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I'm painting all my walls so I started prepping the surfaces by sanding. When I got to a peaked joint I proceeded to sand it with an electric orbital sander and paint started peeling more and more until it got to this state:

Large patch with peeling paint 1 Large patch with peeling paint 2

I googled around and found this question: How to prepare wall with peeling paint for painting

From the answer posted, I tried hand sanding the peeling edges but the paint layer is removed at a slower rate than the white material underneath, resulting in the surface dipping at the edge:

enter image description here

Should I proceed to sand with my orbital sander until the paint stops peeling instead? And what would be the best way to fill in this patch?

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I ran into paint that didn't adhere to the surface/mud that was used. I suspect junky mud/thinned/added or painted when wet or ...

Anyway, the only fix I had success with in multiple rooms was to take a putty knife and run it hard and flat (forward) to basically skive the surface. It took the paint and mud off. Eventually I'd reach a point where the paint would be adhered to the surface and no longer flake off easily- I left it there.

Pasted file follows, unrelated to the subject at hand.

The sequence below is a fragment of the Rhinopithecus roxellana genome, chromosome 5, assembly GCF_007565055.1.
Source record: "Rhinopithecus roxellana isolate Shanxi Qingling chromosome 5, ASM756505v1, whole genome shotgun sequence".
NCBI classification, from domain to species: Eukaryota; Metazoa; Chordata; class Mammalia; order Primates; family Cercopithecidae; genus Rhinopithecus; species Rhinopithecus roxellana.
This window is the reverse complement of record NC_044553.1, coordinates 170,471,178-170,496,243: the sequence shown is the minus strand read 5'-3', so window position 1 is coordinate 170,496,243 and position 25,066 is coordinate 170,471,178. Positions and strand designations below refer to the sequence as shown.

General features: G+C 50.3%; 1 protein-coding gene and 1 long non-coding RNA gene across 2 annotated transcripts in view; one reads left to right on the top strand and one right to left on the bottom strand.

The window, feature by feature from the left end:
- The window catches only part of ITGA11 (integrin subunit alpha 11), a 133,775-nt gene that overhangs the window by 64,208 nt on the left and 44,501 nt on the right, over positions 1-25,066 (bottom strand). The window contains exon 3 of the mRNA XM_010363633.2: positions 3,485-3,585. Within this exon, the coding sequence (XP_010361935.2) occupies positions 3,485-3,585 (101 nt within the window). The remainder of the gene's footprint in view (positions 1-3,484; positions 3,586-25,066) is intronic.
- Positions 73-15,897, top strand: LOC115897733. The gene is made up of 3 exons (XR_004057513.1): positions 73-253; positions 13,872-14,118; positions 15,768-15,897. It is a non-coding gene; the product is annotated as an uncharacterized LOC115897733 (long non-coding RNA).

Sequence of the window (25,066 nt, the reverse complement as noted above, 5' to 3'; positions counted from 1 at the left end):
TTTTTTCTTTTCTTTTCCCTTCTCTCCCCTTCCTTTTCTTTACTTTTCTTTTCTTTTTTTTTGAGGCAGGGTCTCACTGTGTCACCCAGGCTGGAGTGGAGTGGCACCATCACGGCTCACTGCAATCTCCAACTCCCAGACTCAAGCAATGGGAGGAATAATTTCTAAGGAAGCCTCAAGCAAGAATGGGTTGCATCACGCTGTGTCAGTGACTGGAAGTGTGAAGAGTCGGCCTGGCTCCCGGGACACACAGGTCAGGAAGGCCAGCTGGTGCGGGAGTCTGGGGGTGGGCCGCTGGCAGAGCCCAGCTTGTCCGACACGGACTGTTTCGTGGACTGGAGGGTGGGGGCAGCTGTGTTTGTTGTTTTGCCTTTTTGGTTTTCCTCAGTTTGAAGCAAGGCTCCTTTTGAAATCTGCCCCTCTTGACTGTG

Then I went back with 30 minute joint compound, mixed to a slightly thinner consistency, and then applied over all those surfaces. Reapplied again to build up a consistent and smooth layer.

Sanded down, painted with PPG Gripper. The surface has held up very well. It was a lot of work to get just a small portion of the wall redone.

Good luck.

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First, I would not sand the walls to prepare for paint unless there was a specific reason to do so, such as a problems with prior drywall work, texturing, or paint finish issues. Sanding is normally too aggressive and can result in a poor paint bond if you do not remove the dust well. Sanding is also messy. If you simply want to prepare for paint, use Trisodium Phosphate Cleaner (AKA TSP) to remove grease and dirt and also to chemically etch / degloss the old paint.

Second, to deal with the peeling paint issue: I would not continue sanding. Use a less aggressive approach with the goal of peeling back the paint until you reach a point where the paint is well adhered and then leave it alone.

Third, to fill the exposed mud, use more mud. This looks like a shallow fill so regular lightweight joint compound will do the trick.

Fourth, before painting: if you paint directly over the drywall patch, you will usually end up with a noticeably poor paint finish with a problem known as flashing. This occurs because the drywall mud absorbs the paint more than the previously painted surface. To avoid this, you will need to prime at least the drywall patch. Personally, I prime the entire wall before repainting.

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